Dr. Cook's Garden
|Dr Cook's Garden|
|Written by||Ira Levin|
|Date premiered||September 18, 1967|
|Place premiered||New York|
James Tennyson is a young and idealistic doctor who returns to his hometown of Greenfield to work with Doctor Leonard Cook, his mentor who is a father figure to him. Tennyson's own father was an abusive brute who broke his arm in a drunken rage. Doctor Cook seems to be a positive role model to Tennyson and a pillar of the community who welcomes his young protégé home. Cook's housekeeper Dora tells Tennyson of Doctor Cook's heart troubles and how he needs an assistant. Upon his homecoming, Tennyson is also reunited with Jamey Roush, his childhood sweetheart, and in the process begins to become suspicious of Doctor Cook's activities. He discovers that many of his patients have died suddenly and mysteriously. He also discovers in the doctor's medicine cabinet a large supply of poisons. The town constable tells Tennyson that he feels that the Lord has blessed the town because the "nice" people have lived to a ripe old age and the mean ones have died off. He begins to look through the doctor's files and finds a mysterious code "R", which he notices is also in the doctor's garden, and he interprets it to mean removal of those that the doctor considers unworthy people. Tennyson confronts his mentor, who freely admits to euthanizing those that he considers unworthy. He tells him of killing his abusive father and considers his actions to be of community service, using his beautiful garden as a metaphor. Cook attempts to poison Tennyson and they wage a battle to the death, which ends in Cook suffering a heart attack and dying after Tennyson refuses to bring him his medicine in a perverse act of final mercy.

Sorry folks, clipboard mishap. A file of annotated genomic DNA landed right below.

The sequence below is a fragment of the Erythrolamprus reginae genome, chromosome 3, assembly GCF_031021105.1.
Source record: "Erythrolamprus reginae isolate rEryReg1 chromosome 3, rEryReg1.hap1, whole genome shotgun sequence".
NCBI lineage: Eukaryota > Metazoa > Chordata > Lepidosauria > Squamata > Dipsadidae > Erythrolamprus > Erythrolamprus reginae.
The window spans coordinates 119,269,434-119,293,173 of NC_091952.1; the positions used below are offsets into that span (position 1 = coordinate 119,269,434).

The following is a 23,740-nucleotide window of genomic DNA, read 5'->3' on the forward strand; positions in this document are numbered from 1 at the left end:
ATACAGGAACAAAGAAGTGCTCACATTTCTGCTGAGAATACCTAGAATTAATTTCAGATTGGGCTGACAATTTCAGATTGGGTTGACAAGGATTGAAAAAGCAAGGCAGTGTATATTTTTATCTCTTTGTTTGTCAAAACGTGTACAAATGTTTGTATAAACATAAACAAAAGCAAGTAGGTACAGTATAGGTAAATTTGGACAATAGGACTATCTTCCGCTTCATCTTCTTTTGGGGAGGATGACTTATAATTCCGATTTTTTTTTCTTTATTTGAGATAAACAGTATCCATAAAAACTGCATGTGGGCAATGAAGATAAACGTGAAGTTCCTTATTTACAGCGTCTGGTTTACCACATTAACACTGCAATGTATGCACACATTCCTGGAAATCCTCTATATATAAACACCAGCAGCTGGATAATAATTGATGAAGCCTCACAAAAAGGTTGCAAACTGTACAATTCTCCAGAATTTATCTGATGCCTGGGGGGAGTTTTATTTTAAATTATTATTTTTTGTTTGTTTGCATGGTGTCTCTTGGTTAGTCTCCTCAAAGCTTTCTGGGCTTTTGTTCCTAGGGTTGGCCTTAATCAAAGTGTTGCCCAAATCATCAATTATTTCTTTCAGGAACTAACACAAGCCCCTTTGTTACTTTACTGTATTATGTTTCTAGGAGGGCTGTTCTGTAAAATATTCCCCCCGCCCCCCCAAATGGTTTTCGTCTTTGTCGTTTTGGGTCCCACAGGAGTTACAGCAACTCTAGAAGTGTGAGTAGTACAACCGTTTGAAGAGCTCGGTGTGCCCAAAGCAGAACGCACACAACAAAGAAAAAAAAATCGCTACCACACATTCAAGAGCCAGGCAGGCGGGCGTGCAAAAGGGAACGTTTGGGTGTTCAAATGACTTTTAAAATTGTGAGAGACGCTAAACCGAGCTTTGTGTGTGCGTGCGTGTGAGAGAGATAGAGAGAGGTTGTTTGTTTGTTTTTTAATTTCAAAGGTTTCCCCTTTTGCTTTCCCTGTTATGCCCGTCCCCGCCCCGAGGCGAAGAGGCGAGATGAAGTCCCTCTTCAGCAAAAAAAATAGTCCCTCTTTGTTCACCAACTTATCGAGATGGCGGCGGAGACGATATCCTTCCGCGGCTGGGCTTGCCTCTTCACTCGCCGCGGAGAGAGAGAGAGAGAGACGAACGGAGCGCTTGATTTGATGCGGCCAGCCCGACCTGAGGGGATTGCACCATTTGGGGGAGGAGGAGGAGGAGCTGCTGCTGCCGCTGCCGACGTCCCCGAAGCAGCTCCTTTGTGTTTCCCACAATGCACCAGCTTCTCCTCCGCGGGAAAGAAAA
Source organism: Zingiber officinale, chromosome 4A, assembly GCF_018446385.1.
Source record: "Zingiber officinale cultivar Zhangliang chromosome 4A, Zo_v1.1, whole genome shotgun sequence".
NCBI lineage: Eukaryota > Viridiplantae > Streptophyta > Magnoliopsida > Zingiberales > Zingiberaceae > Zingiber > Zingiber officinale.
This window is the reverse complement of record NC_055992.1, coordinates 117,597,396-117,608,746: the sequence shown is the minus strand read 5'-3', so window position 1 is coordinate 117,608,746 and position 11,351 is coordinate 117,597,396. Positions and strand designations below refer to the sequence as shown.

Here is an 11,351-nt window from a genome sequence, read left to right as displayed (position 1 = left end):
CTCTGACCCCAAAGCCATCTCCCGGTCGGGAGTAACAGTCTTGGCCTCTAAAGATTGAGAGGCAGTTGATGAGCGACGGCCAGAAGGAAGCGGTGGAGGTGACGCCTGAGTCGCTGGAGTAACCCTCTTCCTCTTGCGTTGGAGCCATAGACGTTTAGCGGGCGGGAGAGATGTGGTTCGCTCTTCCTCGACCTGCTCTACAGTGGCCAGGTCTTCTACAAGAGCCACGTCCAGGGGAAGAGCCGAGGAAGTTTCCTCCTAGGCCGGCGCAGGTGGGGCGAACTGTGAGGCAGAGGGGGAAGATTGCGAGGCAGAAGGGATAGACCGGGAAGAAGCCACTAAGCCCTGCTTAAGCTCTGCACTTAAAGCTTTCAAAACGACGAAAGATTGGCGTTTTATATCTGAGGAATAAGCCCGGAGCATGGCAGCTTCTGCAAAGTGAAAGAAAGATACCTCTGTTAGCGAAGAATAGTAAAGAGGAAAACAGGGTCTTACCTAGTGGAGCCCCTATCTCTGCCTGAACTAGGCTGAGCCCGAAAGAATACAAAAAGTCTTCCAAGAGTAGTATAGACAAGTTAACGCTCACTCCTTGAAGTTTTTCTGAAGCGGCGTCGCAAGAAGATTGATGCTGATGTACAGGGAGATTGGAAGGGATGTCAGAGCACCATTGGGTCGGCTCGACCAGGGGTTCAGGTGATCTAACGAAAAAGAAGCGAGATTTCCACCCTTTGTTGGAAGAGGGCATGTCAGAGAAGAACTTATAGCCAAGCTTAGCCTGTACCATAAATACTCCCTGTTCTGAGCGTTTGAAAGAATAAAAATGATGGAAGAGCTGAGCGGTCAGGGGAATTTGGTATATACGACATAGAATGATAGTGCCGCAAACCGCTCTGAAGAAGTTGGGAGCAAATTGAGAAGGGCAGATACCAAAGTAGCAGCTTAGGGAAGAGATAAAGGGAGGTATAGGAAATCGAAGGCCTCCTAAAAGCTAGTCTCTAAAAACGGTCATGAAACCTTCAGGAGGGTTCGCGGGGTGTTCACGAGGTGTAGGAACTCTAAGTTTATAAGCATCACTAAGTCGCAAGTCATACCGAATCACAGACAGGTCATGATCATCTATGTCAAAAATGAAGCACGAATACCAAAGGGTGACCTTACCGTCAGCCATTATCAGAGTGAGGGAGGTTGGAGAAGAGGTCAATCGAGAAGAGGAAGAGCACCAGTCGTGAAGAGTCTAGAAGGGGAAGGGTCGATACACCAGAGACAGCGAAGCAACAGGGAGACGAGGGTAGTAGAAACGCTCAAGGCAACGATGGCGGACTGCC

|Dr. Cook's Garden|
|Based on||Dr. Cook's Garden play by Ira Levin|
|Written by||Art Wallace|
|Directed by||Ted Post|
|Music by||Robert Drasnin|
|Country of origin||United States|
|Running time||75 minutes|
|Production company(s)||Paramount Television|
|Original release||January 19, 1971|
The play was adapted for television in 1971 with Bing Crosby in the title role and Frank Converse as his young colleague, Dr. Tennyson. It was well received with Variety magazine commenting, inter alia: "‘Doctor Cook's Garden’ was an unusually satisfying entry in ABC's ‘Movie of the Week’ series . . . For Bing Crosby, the title role was an acting triumph. In his long list of films, ‘Garden’ was only his second straight acting role (the other was The Country Girl in 1955) and he has indeed come a long way since his first ‘doctor’ film - ‘Doctor Rhythm’ in 1938. Playing a part that easily could have been hammed-up, Crosby let the fictive character take over—no small trick for a star with a forty-year identity as a singer and light comedy artist."